The Crunch at Linder

Linder Elementary principal, Beverly Odom
Linder Elementary principal, Beverly Odom (Photo by John Anderson)

When the Citzens' Bond Advisory Committee was looking for urgent and imminent needs, few facilities caught the members' attention like Lin­der Elementary. Set on a hill in South Austin and designed for 600 students, Linder currently teaches 931, putting it at 155% of capacity, with a projected 194% by 2012. It depends on 25 portable classrooms, but core facilities are also overstretched, like a gym that must hold two classes at a time and a cafeteria that starts serving lunch at 10:05am and doesn't finish until 1:25pm. "We can't schedule programs like assemblies that use the cafeteria, because they're serving breakfast until 8, and we have to be out of there before 9:45," said principal Beverly Odom.

AISD staff recommended $5.6 million for eight new classrooms and some shared common facilities. CBAC suggested instead a radical alternative – an early-learning center, relieving pressure on the school and allowing it to concentrate on the elementary grades. District staff turned this into a two-stage proposal. First, redistricting to move 230 children to surrounding schools. This would take next year's anticipated rolls down to 770 (128% of capacity). The district, if it adopts the plan and voters approve the bonds, would open the prekindergarten and kindergarten center, either by renovating an existing facility nearby or building from scratch. It could take 287 students in 2011, pulling Linder down to 97% capacity and allowing AISD to consider classroom additions with less urgency.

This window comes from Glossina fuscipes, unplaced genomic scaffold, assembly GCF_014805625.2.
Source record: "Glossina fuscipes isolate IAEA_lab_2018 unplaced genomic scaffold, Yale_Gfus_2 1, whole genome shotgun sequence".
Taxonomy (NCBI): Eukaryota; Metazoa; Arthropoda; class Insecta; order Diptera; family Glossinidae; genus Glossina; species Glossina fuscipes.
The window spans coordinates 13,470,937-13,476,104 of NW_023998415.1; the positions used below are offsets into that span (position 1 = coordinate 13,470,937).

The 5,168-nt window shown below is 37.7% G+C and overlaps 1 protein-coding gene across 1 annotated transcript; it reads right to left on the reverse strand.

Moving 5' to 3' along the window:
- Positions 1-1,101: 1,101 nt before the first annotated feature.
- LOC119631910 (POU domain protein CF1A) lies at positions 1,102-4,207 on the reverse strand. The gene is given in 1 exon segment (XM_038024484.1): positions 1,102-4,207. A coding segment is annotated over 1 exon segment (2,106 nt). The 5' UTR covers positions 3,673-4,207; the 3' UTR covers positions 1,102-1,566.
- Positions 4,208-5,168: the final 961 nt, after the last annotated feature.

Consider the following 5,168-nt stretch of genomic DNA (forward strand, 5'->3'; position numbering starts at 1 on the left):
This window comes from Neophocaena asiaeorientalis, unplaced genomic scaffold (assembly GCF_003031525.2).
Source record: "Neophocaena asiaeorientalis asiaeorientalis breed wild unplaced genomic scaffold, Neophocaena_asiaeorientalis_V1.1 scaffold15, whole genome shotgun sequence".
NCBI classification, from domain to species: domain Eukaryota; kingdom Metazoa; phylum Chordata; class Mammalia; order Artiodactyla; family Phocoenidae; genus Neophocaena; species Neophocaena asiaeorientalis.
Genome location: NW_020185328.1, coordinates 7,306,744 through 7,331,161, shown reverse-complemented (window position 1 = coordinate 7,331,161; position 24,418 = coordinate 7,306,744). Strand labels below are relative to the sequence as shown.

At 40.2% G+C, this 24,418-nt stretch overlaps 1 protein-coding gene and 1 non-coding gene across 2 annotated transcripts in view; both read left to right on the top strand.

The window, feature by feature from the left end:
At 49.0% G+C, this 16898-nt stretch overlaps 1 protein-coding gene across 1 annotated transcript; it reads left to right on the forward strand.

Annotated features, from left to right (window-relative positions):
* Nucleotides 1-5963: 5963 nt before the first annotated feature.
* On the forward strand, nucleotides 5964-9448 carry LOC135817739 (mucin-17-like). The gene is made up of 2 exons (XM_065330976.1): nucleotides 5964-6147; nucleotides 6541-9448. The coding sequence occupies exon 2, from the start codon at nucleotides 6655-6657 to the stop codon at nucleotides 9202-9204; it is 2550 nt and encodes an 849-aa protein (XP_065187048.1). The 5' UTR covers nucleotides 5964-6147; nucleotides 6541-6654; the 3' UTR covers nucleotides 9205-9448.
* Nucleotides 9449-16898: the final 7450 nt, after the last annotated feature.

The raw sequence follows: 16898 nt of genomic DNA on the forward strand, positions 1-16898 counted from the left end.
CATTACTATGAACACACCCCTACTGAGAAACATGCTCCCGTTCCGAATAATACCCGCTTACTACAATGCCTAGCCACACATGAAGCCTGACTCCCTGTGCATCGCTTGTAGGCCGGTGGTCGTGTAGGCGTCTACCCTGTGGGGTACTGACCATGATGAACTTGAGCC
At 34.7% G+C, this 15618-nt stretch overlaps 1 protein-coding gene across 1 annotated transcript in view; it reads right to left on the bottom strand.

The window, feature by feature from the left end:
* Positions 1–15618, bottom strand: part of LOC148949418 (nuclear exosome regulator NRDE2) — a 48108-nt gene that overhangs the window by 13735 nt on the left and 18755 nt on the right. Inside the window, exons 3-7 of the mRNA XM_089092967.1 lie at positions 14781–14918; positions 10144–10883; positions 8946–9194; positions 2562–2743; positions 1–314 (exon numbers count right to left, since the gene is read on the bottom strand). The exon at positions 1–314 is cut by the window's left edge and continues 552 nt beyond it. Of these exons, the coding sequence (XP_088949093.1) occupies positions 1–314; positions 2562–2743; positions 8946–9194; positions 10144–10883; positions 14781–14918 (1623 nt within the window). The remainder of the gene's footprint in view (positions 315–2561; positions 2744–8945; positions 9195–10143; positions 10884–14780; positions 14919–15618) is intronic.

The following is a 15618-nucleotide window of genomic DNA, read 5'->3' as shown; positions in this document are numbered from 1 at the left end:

Odom called the center a good plan, "as long as it's on this side of town and in a safe area," and also backed redistricting, with a codicil. "The best way is to go ahead and change the boundaries, then monitor it," she said. She should know: Between Odom being hired as principal and her first day on the job, Linder's rolls had swelled by 160 students. AISD estimates show the relief provided by a center would be only temporary: By 2012, the school would hold 309 students, and Linder would be back up to 625 – already 4% over capacity.

Even this solution could take two to three years to implement and doesn't solve all stresses on employees even after redistricting. The school desperately needs more canteen workers and an additional librarian. "It would have been thoughtful if the district had given us more staff," said Odom, praising teachers and support workers for keeping Linder going. "We just do it, and we don't complain."

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